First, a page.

Once the invocation parameters have been processed, it is time to call delete_older:
delete_older(path, age_in_seconds) rescue puts "Error: #$!"
Errors may occur during execution. If the script is invoked with the path to a nonexistent directory, for instance, an error will occur the first time Ruby invokes a method on the Dir class. The code above not only invokes delete_older, it also handles possible errors that occur during execution. The key here is the rescue expression. When an error occurs, the Ruby interpreter packages the error in an exception object. This object propagates back up the call stack until it reaches some code that explicitly declares it knows how to handle this particular type of exception. Exceptions that are never caught propagate through the call stack, ending up with an abnormal program termination; the stack trace is printed to stderr. This is opposed to returning error codes like shell scripts and C do, leading to less-nested statements, less spaghetti logic and simply better error handling.
Including an ensure statement in connection with the rescue expression ensures that a code block is run no matter what else happens. Combine this with the possibility of writing your own exceptions, making your own code throw exceptions (with the raise expression as shown in the program listing in Containers), and the ability to actually recover from an exception by running some code and retrying the code that caused the failure, and you have one of the neatest error-handling mechanisms I've ever used.
Let's return to delete_older to look at some of Ruby's more advanced features (see Listing 2 [available at ftp.linuxjournal.com/pub/lj/listings/issue95/4834.tgz]). Line two sees “foreach” being invoked on the Dir class; foreach is an implementation of the iterator design pattern. If you are doing object-oriented programming, but have not read the Gang of Four's groundbreaking book Design Patterns, you'd better run out and buy a copy. Iterator is not the only pattern implemented in core Ruby. Singleton, publisher/subscriber, visitor and delegation patterns also are implemented. Other patterns also can be implemented simply if required, but the listed patterns are shipped with Ruby.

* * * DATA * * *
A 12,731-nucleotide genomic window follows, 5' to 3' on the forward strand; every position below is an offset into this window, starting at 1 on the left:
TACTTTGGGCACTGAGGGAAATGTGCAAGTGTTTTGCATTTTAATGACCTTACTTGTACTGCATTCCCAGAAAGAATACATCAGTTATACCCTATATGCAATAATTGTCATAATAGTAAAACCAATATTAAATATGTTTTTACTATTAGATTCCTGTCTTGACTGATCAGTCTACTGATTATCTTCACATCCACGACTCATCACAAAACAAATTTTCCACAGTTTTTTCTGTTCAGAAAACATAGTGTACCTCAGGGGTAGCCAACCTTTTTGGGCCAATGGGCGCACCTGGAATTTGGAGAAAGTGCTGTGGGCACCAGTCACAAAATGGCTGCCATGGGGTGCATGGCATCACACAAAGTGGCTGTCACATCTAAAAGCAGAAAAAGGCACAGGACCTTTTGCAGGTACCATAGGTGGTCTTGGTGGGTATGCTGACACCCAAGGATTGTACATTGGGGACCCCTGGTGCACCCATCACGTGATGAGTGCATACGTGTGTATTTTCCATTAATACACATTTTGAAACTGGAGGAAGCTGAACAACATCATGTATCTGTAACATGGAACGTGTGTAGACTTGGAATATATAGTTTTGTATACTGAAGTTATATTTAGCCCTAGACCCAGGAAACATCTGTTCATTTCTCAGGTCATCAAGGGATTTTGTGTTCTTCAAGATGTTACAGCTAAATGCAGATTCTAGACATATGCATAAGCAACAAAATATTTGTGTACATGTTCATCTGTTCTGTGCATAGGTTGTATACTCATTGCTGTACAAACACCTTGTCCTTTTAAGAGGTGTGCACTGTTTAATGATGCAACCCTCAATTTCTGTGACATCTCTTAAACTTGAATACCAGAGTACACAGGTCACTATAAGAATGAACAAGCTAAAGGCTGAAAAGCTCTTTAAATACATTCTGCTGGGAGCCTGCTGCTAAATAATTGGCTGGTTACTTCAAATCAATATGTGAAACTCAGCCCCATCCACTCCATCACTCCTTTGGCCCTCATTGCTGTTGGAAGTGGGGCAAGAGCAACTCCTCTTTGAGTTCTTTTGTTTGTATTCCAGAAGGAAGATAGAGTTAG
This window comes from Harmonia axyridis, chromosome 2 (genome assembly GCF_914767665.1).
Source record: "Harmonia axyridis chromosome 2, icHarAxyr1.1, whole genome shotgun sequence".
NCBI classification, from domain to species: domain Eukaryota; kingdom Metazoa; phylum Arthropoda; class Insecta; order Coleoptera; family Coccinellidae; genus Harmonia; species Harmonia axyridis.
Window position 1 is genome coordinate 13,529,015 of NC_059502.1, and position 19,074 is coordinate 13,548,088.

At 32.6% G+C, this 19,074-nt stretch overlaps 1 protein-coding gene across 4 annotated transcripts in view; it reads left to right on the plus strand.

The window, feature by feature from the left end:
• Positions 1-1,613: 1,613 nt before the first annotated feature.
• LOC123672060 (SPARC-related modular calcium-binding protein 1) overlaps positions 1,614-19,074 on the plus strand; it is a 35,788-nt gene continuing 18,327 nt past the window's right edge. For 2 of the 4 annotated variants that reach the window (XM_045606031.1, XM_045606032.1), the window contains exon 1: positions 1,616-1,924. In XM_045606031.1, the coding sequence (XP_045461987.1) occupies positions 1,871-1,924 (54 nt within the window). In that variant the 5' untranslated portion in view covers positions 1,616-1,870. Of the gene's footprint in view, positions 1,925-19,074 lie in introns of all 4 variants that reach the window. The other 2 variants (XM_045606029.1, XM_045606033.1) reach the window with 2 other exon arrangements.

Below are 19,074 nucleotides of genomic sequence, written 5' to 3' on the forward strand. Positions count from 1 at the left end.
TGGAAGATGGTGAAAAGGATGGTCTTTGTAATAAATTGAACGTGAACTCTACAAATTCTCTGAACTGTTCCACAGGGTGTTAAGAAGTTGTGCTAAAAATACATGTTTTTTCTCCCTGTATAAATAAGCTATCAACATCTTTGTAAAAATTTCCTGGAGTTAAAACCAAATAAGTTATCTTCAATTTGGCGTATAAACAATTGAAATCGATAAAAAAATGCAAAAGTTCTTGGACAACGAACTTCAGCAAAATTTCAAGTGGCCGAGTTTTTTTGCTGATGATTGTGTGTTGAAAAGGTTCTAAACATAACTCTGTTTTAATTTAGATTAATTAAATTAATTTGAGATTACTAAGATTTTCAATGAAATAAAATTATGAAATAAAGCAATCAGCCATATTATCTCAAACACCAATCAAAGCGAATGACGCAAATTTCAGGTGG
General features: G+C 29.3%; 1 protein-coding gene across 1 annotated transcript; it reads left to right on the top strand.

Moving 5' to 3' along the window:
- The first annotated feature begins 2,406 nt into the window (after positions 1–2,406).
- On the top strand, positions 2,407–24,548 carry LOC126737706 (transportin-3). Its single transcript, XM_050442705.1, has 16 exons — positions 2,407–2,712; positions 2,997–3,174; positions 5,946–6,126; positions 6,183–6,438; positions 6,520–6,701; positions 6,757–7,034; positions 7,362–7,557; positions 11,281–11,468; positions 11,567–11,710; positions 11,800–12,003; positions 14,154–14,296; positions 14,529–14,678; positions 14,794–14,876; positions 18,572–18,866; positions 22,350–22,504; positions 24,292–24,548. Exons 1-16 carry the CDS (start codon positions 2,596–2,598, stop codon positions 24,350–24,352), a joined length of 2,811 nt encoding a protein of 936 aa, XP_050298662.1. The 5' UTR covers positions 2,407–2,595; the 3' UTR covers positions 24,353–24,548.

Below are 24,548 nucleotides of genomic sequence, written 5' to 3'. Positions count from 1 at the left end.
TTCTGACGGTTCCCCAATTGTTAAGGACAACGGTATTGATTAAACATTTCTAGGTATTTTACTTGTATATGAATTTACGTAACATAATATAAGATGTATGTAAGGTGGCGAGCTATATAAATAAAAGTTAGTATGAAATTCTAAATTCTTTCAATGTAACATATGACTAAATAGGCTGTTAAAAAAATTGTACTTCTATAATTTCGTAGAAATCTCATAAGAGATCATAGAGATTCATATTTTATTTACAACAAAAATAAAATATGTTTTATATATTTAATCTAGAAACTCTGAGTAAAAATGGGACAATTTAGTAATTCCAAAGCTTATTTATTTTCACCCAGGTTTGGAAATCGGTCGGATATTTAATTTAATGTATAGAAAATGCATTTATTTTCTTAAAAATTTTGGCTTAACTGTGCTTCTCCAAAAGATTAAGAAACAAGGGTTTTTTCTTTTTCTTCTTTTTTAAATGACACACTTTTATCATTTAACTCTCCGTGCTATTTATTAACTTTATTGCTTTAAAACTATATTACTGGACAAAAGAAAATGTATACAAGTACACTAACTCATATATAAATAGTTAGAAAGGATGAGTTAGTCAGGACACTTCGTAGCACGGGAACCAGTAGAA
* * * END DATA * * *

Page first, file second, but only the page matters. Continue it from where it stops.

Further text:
foreach iterates over the files in a directory. Following the call to Dir's foreach is a block of code with a start and end very much resembling that of a regular Java or C++ code block. The code contained within the curly braces is called a block, which is like a method within a method. A block is never executed at the time it is encountered. Whenever the foreach method has read a single file from the directory, it yields control to the block. The code within the block is executed, and control returns to foreach, which reads a new file from the directory repeating the procedure over again until no more files are left to iterate over.
Instead of having to write helper classes to make iterators work, as you have to in Java or C++, Ruby includes the yield expression that makes it possible to implement iterators as methods. This is a prime example of the language's expressiveness and flexibility. Instead of writing the scaffolding to make it happen, Ruby lets you concentrate on doing the job.
As mentioned earlier, a method is invoked by sending a message to the target object on the target.message form. Only methods local to the class may be called without specifying a target. My script calls “puts”, which is a method belonging to the kernel, without specifying any target. How does the interpreter know which method I'm calling when puts is not local to the object and no target is specified?